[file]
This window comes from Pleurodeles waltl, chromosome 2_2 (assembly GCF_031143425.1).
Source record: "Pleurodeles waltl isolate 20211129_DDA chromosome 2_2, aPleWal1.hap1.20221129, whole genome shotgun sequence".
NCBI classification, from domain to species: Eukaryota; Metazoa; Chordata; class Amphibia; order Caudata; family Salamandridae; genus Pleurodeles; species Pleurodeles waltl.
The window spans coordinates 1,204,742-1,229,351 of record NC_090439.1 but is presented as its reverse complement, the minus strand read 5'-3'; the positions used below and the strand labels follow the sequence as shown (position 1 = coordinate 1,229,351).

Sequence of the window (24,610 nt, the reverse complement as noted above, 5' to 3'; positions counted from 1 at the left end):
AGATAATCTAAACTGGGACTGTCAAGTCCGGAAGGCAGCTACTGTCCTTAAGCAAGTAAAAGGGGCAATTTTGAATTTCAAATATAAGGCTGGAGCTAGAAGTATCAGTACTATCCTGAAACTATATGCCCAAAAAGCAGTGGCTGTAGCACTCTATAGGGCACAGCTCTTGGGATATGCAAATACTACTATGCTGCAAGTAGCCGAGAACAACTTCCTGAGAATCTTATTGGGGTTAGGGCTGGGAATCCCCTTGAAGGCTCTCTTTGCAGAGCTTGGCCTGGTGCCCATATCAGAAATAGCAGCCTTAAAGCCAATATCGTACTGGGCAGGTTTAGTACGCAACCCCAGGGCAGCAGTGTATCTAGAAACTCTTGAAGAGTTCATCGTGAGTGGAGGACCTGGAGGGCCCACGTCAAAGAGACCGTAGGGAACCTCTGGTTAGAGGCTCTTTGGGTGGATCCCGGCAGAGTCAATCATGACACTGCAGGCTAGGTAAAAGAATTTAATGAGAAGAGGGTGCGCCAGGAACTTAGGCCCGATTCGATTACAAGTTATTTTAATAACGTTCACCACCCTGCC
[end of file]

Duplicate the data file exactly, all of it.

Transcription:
This window comes from Pleurodeles waltl, chromosome 2_2 (assembly GCF_031143425.1).
Source record: "Pleurodeles waltl isolate 20211129_DDA chromosome 2_2, aPleWal1.hap1.20221129, whole genome shotgun sequence".
NCBI classification, from domain to species: Eukaryota; Metazoa; Chordata; class Amphibia; order Caudata; family Salamandridae; genus Pleurodeles; species Pleurodeles waltl.
The window spans coordinates 1,204,742-1,229,351 of record NC_090439.1 but is presented as its reverse complement, the minus strand read 5'-3'; the positions used below and the strand labels follow the sequence as shown (position 1 = coordinate 1,229,351).

Sequence of the window (24,610 nt, the reverse complement as noted above, 5' to 3'; positions counted from 1 at the left end):
AGATAATCTAAACTGGGACTGTCAAGTCCGGAAGGCAGCTACTGTCCTTAAGCAAGTAAAAGGGGCAATTTTGAATTTCAAATATAAGGCTGGAGCTAGAAGTATCAGTACTATCCTGAAACTATATGCCCAAAAAGCAGTGGCTGTAGCACTCTATAGGGCACAGCTCTTGGGATATGCAAATACTACTATGCTGCAAGTAGCCGAGAACAACTTCCTGAGAATCTTATTGGGGTTAGGGCTGGGAATCCCCTTGAAGGCTCTCTTTGCAGAGCTTGGCCTGGTGCCCATATCAGAAATAGCAGCCTTAAAGCCAATATCGTACTGGGCAGGTTTAGTACGCAACCCCAGGGCAGCAGTGTATCTAGAAACTCTTGAAGAGTTCATCGTGAGTGGAGGACCTGGAGGGCCCACGTCAAAGAGACCGTAGGGAACCTCTGGTTAGAGGCTCTTTGGGTGGATCCCGGCAGAGTCAATCATGACACTGCAGGCTAGGTAAAAGAATTTAATGAGAAGAGGGTGCGCCAGGAACTTAGGCCCGATTCGATTACAAGTTATTTTAATAACGTTCACCACCCTGCC